TQ: What inspired you to write Disaster's Children? What appeals to you about writing dystopian fiction?
ES: I’ve always loved post-apocalyptic fiction, and I became fascinated with the idea of a world in which the apocalypse hadn’t yet happened, that precarious and loaded moment when change is still possible. I was also drawn to the idea of cults and other cloistered communities that exist on the fringes of society, but I wanted this community to be free of the usual hallmarks of cult life—a bedrock of religious zealotry; a single charismatic leader—and instead be entirely committed to rationalism, democratic decision-making, and secular living.
TQ: What sort of research did you do for Disaster's Children?
ES: I read a lot about climate change, obviously, as that is the huge existential threat hanging over the world of my novel. There is a truly depressing amount of material available, unfortunately, outlining the various ways in which the planet is being fucked up, perhaps irrevocably. I also kept reading about various billionaires who were buying up these tracts of land in remote, relatively pristine places like New Zealand as insurance against the coming environmental and humanitarian crises, and that became a fascinating rabbit hole of intel that cemented the decision to have my ranchers be a wealthy, extremely privileged set. The stereotype of doomsday preppers being these paranoid, disenfranchised hillbilly types is starting to feel outdated, and I wanted the book to reflect that subtle shift.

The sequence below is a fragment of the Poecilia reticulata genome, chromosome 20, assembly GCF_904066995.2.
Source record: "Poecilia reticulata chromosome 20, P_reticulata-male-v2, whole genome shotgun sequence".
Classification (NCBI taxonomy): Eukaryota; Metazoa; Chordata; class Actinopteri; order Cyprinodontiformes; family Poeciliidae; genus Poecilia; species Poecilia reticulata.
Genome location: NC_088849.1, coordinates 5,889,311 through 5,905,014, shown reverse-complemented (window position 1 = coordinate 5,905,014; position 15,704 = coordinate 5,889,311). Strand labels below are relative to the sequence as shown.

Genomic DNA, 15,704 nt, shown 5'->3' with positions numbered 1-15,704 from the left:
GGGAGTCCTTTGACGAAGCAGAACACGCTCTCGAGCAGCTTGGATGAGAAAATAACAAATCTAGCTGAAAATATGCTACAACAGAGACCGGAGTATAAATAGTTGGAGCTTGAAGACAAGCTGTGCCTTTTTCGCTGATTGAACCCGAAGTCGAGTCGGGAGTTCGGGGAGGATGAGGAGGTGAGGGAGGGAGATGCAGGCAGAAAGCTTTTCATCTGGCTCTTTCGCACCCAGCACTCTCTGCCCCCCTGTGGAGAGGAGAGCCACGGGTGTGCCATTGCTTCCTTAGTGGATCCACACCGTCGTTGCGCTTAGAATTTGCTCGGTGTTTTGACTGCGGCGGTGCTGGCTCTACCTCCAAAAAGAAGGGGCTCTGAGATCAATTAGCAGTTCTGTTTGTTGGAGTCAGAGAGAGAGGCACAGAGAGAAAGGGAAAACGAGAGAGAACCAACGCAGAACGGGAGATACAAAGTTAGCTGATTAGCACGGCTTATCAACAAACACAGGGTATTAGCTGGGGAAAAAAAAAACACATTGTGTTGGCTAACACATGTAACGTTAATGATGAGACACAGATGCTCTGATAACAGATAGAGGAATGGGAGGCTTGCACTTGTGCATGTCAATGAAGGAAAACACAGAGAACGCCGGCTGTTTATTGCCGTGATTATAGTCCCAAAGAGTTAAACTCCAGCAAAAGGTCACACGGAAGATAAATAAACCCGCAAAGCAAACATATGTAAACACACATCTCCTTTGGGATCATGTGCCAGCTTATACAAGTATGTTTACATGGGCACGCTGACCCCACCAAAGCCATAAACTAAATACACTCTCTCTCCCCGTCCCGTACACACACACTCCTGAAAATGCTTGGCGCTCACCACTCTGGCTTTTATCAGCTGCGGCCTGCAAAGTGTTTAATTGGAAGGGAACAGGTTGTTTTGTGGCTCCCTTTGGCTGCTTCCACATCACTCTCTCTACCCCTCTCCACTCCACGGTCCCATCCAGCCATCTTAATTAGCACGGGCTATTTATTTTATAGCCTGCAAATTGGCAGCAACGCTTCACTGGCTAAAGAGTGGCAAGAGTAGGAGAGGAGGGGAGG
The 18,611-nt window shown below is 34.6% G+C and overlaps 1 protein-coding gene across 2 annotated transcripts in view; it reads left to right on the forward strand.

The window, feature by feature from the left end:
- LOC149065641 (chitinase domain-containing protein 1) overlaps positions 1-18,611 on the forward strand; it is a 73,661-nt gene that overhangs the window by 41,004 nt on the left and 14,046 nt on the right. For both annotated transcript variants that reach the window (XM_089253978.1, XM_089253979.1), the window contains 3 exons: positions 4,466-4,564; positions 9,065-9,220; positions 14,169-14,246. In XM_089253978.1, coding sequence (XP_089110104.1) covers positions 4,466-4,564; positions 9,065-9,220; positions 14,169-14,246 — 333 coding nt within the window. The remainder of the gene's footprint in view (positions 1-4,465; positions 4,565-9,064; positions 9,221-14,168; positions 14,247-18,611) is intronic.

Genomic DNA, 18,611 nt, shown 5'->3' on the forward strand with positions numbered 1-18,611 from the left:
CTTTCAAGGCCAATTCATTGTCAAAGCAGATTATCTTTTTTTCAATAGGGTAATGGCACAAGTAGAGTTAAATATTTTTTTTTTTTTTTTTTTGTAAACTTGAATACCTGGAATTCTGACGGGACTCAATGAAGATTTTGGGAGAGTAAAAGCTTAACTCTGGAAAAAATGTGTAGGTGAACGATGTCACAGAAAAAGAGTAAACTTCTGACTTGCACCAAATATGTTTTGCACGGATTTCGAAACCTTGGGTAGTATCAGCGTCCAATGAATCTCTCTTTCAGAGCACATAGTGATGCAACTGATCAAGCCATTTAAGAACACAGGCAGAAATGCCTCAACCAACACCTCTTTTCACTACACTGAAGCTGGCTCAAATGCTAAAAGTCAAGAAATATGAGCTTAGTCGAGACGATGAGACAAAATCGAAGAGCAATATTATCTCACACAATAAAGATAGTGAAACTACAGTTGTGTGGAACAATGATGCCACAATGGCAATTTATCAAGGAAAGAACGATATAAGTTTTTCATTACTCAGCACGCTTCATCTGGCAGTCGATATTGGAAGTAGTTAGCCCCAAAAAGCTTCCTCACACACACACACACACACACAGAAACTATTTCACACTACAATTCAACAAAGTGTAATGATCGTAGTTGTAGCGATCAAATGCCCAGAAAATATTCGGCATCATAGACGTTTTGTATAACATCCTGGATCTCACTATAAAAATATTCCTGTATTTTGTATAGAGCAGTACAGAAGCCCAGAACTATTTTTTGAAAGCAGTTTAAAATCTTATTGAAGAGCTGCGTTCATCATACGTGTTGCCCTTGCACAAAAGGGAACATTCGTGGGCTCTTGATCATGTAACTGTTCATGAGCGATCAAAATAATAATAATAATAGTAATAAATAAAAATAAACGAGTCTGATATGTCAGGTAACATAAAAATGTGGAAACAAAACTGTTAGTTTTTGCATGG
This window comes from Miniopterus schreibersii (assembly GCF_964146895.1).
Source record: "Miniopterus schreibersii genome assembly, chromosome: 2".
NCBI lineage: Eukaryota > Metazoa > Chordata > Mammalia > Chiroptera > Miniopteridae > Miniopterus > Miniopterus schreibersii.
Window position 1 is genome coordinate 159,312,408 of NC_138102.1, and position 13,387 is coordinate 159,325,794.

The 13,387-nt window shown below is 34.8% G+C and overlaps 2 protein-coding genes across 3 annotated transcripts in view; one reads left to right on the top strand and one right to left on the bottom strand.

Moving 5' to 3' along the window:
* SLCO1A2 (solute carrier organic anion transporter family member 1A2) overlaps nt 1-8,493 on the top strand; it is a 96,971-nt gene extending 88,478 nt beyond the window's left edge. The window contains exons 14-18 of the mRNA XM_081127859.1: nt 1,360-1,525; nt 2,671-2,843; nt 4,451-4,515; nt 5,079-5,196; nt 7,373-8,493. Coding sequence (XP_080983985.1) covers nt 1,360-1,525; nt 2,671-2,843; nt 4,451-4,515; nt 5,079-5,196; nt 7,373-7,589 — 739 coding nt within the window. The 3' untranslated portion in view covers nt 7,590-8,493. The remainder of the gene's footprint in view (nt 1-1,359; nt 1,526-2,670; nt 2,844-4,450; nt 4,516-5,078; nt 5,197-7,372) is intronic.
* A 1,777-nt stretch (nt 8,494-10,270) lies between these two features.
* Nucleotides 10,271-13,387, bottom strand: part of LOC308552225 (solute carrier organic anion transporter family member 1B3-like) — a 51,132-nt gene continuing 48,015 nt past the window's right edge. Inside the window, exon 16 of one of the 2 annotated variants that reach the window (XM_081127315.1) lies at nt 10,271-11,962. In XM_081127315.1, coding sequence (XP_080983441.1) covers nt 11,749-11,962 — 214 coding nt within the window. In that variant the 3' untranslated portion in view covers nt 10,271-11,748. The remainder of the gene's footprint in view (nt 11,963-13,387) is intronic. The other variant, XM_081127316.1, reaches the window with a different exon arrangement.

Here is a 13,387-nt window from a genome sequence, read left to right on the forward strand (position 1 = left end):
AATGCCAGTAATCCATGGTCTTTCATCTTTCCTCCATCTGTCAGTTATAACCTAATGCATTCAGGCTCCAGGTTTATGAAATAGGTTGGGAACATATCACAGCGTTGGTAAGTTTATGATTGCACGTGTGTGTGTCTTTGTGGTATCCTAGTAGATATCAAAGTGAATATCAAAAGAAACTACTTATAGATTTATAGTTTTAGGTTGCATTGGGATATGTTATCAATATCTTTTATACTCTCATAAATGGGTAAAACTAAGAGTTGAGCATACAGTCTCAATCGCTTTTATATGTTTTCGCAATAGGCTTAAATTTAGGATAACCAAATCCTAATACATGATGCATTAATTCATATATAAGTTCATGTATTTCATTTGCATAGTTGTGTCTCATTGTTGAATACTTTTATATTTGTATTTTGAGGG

TQ: Please tell us about the cover for Disaster's Children.
ES: I adore the cover, which was designed by an incredibly talented artist named Kimberly Glyder. It conveys the precise mood I wanted—a scene depicting the natural world that is both beautiful and unsettling, as if something terrible is lurking just beyond the misty forest. I also love the addition of the little bee next to my name. Bees have a small role to play in the novel, but more broadly, they’ve come to symbolize the extreme peril our natural world is in from pollution, deforestation, and the threat of species extinction, so they are to me a poignant symbol of life’s fragility.
TQ: In Disaster's Children who was the easiest character to write and why? The hardest and why?